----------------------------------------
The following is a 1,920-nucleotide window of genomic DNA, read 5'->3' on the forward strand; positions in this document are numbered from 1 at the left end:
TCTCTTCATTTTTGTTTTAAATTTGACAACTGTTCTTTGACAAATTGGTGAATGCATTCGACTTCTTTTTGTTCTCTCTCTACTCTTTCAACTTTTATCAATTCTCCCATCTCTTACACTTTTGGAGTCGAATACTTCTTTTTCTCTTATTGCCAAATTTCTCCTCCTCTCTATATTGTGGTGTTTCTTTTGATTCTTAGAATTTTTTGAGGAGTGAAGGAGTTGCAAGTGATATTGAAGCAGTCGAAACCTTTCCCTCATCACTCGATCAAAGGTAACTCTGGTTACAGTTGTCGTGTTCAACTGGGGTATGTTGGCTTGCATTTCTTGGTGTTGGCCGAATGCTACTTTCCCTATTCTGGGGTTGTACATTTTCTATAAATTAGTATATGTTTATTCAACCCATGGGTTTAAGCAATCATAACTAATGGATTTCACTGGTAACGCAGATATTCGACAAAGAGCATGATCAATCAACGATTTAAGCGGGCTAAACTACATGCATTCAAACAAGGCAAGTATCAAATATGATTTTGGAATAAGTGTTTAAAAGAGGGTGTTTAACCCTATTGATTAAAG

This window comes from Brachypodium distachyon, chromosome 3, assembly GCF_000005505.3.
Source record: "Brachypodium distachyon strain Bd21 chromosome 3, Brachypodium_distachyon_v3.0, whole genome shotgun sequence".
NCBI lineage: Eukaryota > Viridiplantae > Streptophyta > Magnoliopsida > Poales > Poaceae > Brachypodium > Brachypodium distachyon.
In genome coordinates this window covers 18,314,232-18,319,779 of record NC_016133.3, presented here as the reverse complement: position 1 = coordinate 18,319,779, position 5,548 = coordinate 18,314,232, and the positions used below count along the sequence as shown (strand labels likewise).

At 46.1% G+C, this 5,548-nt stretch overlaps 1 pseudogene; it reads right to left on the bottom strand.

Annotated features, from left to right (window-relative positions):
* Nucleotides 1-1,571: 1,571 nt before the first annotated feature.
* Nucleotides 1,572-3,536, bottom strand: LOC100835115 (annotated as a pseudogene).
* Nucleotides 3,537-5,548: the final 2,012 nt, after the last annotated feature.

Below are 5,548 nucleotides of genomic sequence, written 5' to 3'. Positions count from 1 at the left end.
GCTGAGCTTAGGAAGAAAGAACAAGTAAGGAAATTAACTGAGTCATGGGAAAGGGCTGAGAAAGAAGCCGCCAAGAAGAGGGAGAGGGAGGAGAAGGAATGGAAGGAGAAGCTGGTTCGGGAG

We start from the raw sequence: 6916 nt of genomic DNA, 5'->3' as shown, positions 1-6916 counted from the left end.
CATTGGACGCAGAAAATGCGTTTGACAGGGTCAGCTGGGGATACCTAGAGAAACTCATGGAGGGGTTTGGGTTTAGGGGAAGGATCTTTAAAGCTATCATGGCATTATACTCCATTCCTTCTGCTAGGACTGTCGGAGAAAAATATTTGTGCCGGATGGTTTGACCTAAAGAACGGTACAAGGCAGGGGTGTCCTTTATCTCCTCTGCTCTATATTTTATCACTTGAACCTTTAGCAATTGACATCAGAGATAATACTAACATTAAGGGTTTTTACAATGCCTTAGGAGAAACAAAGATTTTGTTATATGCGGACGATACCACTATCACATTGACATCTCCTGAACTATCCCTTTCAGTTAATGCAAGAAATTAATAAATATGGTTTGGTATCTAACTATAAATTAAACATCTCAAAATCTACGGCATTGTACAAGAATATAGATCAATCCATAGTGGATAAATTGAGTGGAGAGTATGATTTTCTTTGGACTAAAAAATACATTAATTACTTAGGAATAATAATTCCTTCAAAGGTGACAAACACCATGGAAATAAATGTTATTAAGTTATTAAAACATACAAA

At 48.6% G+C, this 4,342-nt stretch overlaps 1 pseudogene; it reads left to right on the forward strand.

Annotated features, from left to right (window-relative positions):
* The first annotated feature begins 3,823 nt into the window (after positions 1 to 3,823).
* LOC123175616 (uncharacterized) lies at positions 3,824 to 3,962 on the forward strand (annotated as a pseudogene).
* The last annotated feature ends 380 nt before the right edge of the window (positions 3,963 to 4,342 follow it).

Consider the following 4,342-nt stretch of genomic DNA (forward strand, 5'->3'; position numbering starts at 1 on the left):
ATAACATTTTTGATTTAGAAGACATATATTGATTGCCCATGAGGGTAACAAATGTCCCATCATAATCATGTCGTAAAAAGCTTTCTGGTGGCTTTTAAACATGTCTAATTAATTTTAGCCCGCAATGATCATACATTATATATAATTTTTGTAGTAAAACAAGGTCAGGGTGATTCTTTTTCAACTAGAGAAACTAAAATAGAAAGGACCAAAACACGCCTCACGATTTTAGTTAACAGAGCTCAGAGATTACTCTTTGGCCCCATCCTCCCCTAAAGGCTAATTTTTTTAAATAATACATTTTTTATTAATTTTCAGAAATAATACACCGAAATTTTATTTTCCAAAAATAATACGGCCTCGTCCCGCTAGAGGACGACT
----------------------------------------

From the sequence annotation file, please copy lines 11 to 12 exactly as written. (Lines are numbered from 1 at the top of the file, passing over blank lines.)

* Nucleotides 3,537-5,548: the final 2,012 nt, after the last annotated feature.

Below are 5,548 nucleotides of genomic sequence, written 5' to 3'. Positions count from 1 at the left end.